The patient had serial lumbar punctures throughout her hospitalization. Initially, the spinal fluid was abnormal with 237 white blood cells, lymphocytic predominance of 87%, and a high protein level at 65 mg/dL. With time, the spinal fluid normalized. In the first month, the white blood cell count dropped from 237 to 114 to 24. Thereafter, the fluid was normal or nearly normal with 0 to 6 white blood cells with each of the 7 subsequent lumbar punctures.
Antibodies to the NMDAR were followed up in both serum and spinal fluid after completion of each new course of treatment (Table). Initially, both serum and CSF antibody titers were quite high. After the first round of treatment with steroids, IVIg, and rituximab, both the serum and CSF antibody titers fell. With additional immunomodulatory treatment, the antibody levels were unchanged.
The patient had 11 magnetic resonance imaging scans of the brain during her hospitalization. With time, there was progressive atrophy, with parenchymal loss and ventricular dilation.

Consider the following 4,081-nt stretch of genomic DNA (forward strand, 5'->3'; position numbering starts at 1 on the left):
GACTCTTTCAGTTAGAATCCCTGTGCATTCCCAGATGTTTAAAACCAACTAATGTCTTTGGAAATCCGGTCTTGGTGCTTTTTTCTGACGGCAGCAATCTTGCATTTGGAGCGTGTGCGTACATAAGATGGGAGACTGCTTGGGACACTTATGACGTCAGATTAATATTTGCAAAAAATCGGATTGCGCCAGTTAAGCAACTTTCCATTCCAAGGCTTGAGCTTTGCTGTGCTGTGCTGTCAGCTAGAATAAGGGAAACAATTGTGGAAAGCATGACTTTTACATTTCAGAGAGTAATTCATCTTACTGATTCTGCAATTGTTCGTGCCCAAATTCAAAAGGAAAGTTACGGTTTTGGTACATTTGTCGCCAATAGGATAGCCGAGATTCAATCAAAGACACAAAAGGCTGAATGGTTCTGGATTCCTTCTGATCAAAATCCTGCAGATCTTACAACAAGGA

To our knowledge, this case represents the longest active treatment without improvement of a patient with anti-NMDAR encephalitis. In other cases and case series, most patients had either improved or recovered but about 20% had substantial deficits or died. In the cases in which patients improved, the CSF antibody titers decreased, usually accompanied by a decrease of serum titers, although the antibodies may remain detectable (usually at lower titers) after a patient’s recovery. In a large case series, the most important prognostic factors include prompt initiation of immunotherapy or tumor removal and lack of critical care admission.3
In the case of our patient, treatment seemingly had minimal effect on CSF and serum antibody titers. Further, the treatment had no effect on the patient’s clinical condition. The patient received most types of immunotherapies used for this disease, including steroids, IVIg, plasmapheresis, rituximab, and cyclophosphamide. Because of the lack of response to these treatments, high-dose methotrexate was also used, without any effect.
We are left with the question of why extensive treatment had no effect on the disease in this patient. Several studies have demonstrated that the antibodies in NMDAR encephalitis are synthesized systemically but also intrathecally by plasma cells present within the central nervous system.6- 8 Our patient appeared to have a strong immune response against NMDAR, refractory systemically and intrathecally to all the immunotherapies used. We also questioned whether we may have been missing a secondary source of immunological activation and antibody production. The patient had a teratoma removed from her right ovary and the contralateral ovary that was also excised was normal. The possibility remains there may have been another undetected teratoma at a distant site.